When I think of the Kent State shootings, I not only think of the protests against an ill-conceived war in which old men were sending young men to die without a clear mission. I not only think of the day when we awoke to the unthinkable that our government would use those weapons of war on campuses where we assumed our children would be safe. I think of the day when one of Youngstown’s own, an innocent victim, died on the way to take an exam. Sandra Lee Scheuer, I never knew you. But I will always remember…

Growing Up in Working Class Youngstown — Vietnam

3rd_Marines_patrolling_near_Quang_Tri_River_in_Vietnam_1967

3rd Marines patrolling near Quang Tri River, Russell Jewett, CC BY-SA 4.0, via Wikimedia Commons

There was a cloud that hung over many of our lives growing up in the Youngstown of the 1960’s and 1970’s. No, it is not the clouds from the mills. It was the ongoing war in Vietnam (which was actually good for industry). Many of our young men would go there, some would die, and others would return, some wounded, and some bearing mental wounds they carry to this day.

While our involvement began in the Eisenhower era, and John Kennedy sent a growing number of “advisors,” it was during the presidency of Lyndon Johnson that I became aware of the war. I was in about fifth grade when I first started reading daily news stories in The Vindicator of “body counts” and plans to send more troops there. We were told with more troops and bombing, we were winning the war. We would see nightly news coverage of embedded journalists and footage of battle action in our living rooms.

For many, the turning point seemed to be the Tet offensive of 1968, a major reversal despite a half million troops and extensive bombing. We began to wonder if this was a different kind of war and if we were being told the truth. It helped bring Richard Nixon to office in 1968, on promises to get us out of the war with our dignity intact. Around this time, I was a paper boy. One of my customers was a returning veteran. He offered to tell me the real story of the war. I regret I never took him up on it.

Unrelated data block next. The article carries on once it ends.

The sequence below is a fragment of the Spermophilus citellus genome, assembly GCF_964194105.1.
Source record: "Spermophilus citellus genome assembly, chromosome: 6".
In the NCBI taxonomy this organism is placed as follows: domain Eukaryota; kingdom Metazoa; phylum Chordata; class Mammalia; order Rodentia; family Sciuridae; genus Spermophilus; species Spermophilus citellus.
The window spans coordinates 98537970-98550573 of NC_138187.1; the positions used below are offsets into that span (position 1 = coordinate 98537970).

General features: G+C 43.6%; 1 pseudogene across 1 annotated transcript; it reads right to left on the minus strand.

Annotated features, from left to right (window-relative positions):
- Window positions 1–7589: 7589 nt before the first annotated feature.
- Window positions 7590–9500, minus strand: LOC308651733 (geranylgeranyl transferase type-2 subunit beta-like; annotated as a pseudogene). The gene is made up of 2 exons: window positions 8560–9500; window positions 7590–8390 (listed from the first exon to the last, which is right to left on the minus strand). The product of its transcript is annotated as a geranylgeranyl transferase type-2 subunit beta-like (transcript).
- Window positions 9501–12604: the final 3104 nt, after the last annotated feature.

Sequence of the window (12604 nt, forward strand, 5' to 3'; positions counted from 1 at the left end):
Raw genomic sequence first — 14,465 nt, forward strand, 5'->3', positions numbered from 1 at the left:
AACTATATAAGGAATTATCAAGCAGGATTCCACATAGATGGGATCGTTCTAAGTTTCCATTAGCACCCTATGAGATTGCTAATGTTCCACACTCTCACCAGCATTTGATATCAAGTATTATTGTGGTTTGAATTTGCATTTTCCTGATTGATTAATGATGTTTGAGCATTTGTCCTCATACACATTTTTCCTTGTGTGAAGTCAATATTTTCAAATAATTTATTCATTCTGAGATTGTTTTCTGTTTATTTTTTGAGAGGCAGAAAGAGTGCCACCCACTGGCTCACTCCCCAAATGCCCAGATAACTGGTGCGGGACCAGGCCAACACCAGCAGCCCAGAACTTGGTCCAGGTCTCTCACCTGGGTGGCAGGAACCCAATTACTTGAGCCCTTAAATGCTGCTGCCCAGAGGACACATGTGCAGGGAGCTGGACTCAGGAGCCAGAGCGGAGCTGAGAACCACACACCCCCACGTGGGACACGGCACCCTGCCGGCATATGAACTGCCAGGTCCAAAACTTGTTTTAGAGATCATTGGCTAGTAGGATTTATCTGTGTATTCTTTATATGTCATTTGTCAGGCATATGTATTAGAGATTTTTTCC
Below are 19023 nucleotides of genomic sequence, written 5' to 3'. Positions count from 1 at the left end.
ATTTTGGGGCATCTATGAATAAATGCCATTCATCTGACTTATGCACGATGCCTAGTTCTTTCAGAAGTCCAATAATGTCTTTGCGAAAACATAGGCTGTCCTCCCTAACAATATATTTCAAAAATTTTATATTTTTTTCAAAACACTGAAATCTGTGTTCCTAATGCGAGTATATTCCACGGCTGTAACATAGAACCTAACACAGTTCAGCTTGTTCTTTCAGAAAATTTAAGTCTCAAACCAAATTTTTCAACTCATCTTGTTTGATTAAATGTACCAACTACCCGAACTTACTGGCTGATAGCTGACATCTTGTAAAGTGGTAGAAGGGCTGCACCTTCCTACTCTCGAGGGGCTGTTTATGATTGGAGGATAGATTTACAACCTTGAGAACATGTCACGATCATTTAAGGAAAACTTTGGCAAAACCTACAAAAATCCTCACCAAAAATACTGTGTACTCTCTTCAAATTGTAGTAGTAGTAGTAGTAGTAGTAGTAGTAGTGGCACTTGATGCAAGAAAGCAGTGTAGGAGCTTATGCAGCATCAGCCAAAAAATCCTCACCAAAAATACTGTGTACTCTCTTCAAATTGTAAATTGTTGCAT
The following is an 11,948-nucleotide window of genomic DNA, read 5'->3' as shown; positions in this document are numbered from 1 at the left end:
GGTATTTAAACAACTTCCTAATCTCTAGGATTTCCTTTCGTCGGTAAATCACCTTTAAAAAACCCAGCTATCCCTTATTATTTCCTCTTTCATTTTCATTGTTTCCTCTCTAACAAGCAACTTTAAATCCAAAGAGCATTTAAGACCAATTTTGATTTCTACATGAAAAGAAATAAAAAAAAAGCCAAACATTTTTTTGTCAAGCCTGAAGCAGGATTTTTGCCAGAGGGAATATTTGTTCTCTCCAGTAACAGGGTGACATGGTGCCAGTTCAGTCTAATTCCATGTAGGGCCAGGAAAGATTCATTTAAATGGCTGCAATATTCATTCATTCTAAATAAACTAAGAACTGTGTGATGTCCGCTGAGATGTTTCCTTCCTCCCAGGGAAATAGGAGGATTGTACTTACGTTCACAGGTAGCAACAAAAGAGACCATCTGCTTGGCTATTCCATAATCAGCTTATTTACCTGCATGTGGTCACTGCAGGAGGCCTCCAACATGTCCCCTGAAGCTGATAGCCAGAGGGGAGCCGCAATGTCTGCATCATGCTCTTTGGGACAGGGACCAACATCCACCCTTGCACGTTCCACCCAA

In 1970, I was a high school sophomore at Chaney. Richard Nixon decided to extend bombing campaigns into Cambodia where enemy troops took refuge. To many college students facing the draft, this was a betrayal of the promise to end the war and demonstrations and riots broke out on many campuses. At nearby Kent State, May 4 was the terrible day when four students died and thirteen others were wounded by the Ohio National Guard troops. All of us at school the next day walked around stunned. Stunned shifted to scared when we heard some adults say, “they should have killed more.”

It made me wonder how they looked at me, with my longish hair. It told me how deeply we were divided, and I think this gave everyone pause as campuses suspended classes early. Somehow, we walked back from the abyss as a nation. In 1972, I registered for the draft, hoping I wouldn’t be called and that I would get a high lottery number. Mine was 12, but I dodged a bullet in more ways than one. Nixon was winding the war down and bringing troops home. The last men drafted were those a year older than I was.

The most difficult thing perhaps was that we lumped our soldiers in with our politicians who lied to us about the war, not explaining the kind of conflict we were in honestly. I know there are lots of arguments about whether we could have achieved victory in Vietnam. I don’t want to re-fight that war. Rather, I want to acknowledge that the men and women who served deserve all the honor as heroes they have only belatedly received. Many were just like me–hoping it wouldn’t come down to them–but doing what their country asked of them as their fathers did in World War II.